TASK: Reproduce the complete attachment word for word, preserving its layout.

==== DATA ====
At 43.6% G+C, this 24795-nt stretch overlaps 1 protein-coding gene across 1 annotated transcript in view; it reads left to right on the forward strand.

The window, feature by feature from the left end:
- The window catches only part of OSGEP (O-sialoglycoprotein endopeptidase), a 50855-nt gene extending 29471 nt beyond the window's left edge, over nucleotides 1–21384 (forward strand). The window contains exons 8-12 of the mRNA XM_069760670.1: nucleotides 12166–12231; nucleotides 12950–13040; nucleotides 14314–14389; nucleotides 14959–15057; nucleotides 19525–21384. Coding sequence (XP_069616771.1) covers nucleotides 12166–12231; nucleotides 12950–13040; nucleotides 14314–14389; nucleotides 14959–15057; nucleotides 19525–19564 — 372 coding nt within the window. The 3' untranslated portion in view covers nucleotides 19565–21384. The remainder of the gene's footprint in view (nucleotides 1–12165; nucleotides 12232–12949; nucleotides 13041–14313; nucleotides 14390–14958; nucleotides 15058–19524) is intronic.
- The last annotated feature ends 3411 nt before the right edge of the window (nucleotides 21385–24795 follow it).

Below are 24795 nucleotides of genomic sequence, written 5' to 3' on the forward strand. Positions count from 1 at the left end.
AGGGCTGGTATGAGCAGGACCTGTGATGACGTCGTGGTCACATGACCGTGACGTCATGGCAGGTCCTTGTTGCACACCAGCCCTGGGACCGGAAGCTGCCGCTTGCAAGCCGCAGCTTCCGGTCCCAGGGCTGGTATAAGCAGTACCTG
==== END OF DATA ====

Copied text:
At 43.6% G+C, this 24795-nt stretch overlaps 1 protein-coding gene across 1 annotated transcript in view; it reads left to right on the forward strand.

The window, feature by feature from the left end:
- The window catches only part of OSGEP (O-sialoglycoprotein endopeptidase), a 50855-nt gene extending 29471 nt beyond the window's left edge, over nucleotides 1–21384 (forward strand). The window contains exons 8-12 of the mRNA XM_069760670.1: nucleotides 12166–12231; nucleotides 12950–13040; nucleotides 14314–14389; nucleotides 14959–15057; nucleotides 19525–21384. Coding sequence (XP_069616771.1) covers nucleotides 12166–12231; nucleotides 12950–13040; nucleotides 14314–14389; nucleotides 14959–15057; nucleotides 19525–19564 — 372 coding nt within the window. The 3' untranslated portion in view covers nucleotides 19565–21384. The remainder of the gene's footprint in view (nucleotides 1–12165; nucleotides 12232–12949; nucleotides 13041–14313; nucleotides 14390–14958; nucleotides 15058–19524) is intronic.
- The last annotated feature ends 3411 nt before the right edge of the window (nucleotides 21385–24795 follow it).

Below are 24795 nucleotides of genomic sequence, written 5' to 3' on the forward strand. Positions count from 1 at the left end.
AGGGCTGGTATGAGCAGGACCTGTGATGACGTCGTGGTCACATGACCGTGACGTCATGGCAGGTCCTTGTTGCACACCAGCCCTGGGACCGGAAGCTGCCGCTTGCAAGCCGCAGCTTCCGGTCCCAGGGCTGGTATAAGCAGTACCTG